The substitution reaction was further applied to Ga-containing nanolaminated carbides, (Cr0.5Mn0.5)2GaC and Mo2GaC, motivated by development of novel magnetic nanolaminates. The former experiment resulted in the formation of (Cr0.5Mn0.5)2AuC, where the retained (Cr0.5Mn0.5)2C layers allowed a comparative study on the magnetic properties under the exchange of Ga for Au. After Au substitution, reduction in the Curie temperature and the saturation magnetization were observed, showing a weakened magnetic exchange interaction of the magnetic (Cr0.5Mn0.5)Clayers across the Au. In the Mo2GaC case, an Fe-containing MAX phase, Mo2AC with 50 at.% of Fe on the A site, was synthesized through selective substitution of Au-Fe alloy for the Ga layers, showing the first direct evidence for Fe in the MAX-phase structure. The substitution of Fe did not take place on another Mo2GaC sample tested for Fe exchange only, indicating the essential role of Au in catalyzing the Fe-substitution reaction.

    The knowledge gained from this thesis work contributes to improved approaches for attaining thin films of nanolaminated transition metal carbides with desired phase composition and crystal quality. The reports on the new nanolaminated phases through exchange interactions are likely to expand the family of nanolaminated carbides and advance their properties, and trigger more studies on related (quasi-) 2D materials.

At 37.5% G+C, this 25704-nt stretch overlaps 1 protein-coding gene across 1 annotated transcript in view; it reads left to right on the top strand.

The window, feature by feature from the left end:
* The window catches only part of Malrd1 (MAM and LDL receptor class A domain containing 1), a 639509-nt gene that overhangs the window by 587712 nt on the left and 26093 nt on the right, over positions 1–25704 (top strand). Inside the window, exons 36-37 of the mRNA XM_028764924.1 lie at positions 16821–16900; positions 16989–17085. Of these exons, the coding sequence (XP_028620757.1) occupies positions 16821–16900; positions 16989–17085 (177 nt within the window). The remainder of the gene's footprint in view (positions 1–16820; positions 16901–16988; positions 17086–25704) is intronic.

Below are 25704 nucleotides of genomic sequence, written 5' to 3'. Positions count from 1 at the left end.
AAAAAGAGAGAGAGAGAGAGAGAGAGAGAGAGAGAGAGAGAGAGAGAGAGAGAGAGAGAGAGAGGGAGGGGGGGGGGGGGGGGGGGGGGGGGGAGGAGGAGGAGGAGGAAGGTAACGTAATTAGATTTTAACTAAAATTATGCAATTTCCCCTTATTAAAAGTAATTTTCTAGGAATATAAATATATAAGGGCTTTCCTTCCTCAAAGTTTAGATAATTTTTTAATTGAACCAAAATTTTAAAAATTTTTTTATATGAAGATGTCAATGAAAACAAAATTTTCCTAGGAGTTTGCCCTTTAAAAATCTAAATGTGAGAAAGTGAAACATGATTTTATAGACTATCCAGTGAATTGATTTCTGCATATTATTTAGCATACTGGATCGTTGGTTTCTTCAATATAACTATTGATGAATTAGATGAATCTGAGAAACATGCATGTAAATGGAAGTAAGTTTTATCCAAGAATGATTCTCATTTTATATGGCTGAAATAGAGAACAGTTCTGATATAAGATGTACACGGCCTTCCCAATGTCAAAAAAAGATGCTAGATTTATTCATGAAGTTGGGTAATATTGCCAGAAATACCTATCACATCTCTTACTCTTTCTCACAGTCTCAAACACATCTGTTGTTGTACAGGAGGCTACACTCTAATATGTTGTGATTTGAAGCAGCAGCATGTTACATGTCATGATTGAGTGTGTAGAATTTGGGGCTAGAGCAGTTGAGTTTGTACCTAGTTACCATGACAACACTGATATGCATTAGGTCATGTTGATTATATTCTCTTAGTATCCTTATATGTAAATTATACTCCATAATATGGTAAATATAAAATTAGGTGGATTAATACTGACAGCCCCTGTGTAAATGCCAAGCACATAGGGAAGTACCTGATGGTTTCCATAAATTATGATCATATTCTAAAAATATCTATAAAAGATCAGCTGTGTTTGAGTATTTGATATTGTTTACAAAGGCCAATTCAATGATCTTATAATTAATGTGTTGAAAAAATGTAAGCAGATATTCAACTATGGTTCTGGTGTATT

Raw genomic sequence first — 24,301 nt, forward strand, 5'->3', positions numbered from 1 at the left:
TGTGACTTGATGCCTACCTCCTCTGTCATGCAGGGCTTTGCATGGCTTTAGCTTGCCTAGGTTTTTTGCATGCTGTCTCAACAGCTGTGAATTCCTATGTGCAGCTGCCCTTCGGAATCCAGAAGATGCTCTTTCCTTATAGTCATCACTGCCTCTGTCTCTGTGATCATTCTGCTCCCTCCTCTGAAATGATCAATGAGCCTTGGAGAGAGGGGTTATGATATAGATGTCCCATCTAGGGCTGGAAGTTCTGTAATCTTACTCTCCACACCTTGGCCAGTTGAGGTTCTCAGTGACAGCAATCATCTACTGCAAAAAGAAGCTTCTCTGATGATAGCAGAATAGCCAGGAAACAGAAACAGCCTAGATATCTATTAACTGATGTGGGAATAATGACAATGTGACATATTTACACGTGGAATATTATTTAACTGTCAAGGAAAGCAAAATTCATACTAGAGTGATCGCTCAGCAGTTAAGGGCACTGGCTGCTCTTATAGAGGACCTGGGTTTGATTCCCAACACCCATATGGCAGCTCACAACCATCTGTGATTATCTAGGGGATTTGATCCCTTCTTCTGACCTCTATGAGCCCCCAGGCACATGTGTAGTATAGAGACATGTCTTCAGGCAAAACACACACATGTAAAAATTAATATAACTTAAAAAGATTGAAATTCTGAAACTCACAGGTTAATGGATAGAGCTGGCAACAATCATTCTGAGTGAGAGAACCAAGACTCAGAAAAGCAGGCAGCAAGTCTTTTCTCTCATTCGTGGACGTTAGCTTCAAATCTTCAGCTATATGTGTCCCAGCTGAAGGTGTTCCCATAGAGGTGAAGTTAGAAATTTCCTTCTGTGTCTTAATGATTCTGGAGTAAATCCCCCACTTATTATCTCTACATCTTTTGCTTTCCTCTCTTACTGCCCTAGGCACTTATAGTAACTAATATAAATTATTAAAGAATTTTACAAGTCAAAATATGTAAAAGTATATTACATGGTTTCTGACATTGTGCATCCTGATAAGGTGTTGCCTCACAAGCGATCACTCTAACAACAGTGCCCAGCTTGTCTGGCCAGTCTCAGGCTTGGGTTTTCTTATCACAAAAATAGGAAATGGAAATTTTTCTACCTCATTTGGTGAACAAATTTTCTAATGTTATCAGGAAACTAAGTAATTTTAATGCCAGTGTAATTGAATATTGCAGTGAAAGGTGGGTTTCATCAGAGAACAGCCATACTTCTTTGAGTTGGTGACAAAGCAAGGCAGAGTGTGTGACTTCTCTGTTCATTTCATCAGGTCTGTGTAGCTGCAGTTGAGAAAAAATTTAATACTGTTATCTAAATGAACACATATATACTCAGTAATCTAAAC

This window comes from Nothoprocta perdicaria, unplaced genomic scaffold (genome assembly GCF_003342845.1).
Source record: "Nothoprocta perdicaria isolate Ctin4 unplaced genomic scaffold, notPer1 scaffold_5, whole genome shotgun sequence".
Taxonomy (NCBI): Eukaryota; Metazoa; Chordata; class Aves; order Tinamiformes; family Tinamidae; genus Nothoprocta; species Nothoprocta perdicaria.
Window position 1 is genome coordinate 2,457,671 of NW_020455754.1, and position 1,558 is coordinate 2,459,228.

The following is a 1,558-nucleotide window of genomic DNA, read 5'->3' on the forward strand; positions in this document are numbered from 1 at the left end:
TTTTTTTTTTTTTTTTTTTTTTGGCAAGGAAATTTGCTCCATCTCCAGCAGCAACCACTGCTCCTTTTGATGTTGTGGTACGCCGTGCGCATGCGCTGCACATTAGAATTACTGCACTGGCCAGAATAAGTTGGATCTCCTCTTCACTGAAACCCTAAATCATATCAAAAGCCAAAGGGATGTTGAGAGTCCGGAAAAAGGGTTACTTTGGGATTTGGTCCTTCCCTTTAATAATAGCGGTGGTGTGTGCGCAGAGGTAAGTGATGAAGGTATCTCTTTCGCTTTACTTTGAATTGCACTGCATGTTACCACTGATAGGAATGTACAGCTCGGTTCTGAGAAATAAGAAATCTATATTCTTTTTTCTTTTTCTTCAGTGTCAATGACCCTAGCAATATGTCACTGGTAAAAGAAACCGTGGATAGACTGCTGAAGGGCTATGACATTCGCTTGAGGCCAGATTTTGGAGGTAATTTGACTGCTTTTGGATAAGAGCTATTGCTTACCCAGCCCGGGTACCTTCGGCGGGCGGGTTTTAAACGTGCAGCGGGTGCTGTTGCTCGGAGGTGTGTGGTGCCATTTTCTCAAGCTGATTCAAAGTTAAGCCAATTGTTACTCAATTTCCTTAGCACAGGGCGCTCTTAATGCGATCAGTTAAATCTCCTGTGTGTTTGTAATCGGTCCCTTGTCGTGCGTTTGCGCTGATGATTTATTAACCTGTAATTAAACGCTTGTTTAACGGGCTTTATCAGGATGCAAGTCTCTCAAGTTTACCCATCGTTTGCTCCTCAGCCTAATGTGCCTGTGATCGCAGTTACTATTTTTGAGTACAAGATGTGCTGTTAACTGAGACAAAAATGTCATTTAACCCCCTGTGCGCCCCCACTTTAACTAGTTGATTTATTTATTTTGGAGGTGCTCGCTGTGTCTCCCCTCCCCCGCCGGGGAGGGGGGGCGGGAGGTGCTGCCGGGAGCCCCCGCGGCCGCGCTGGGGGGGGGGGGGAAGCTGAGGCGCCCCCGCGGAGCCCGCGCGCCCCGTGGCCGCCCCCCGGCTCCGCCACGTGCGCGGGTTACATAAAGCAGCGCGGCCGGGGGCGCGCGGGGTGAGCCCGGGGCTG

List of papers
    1. Mo2Ga2C: a new ternary nanolaminated carbide
    Open this publication in new window or tab >>Mo2Ga2C: a new ternary nanolaminated carbide
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    2015 (English)In: Chemical Communications, ISSN 1359-7345, E-ISSN 1364-548X, Vol. 51, no 30, 6560-6563 p.Article in journal (Refereed) Published
    Abstract [en]

    We report the discovery of a new hexagonal Mo2Ga2C phase, wherein two Ga layers - instead of one - are stacked in a simple hexagonal arrangement in between Mo2C layers. It is reasonable to assume this compound is the first of a larger family.

    Place, publisher, year, edition, pages
    Royal Society of Chemistry, 2015
    National Category
    Physical Sciences
    Identifiers
    urn:nbn:se:liu:diva-117813 (URN)10.1039/c5cc00980d (DOI)000352269000022 ()25768789 (PubMedID)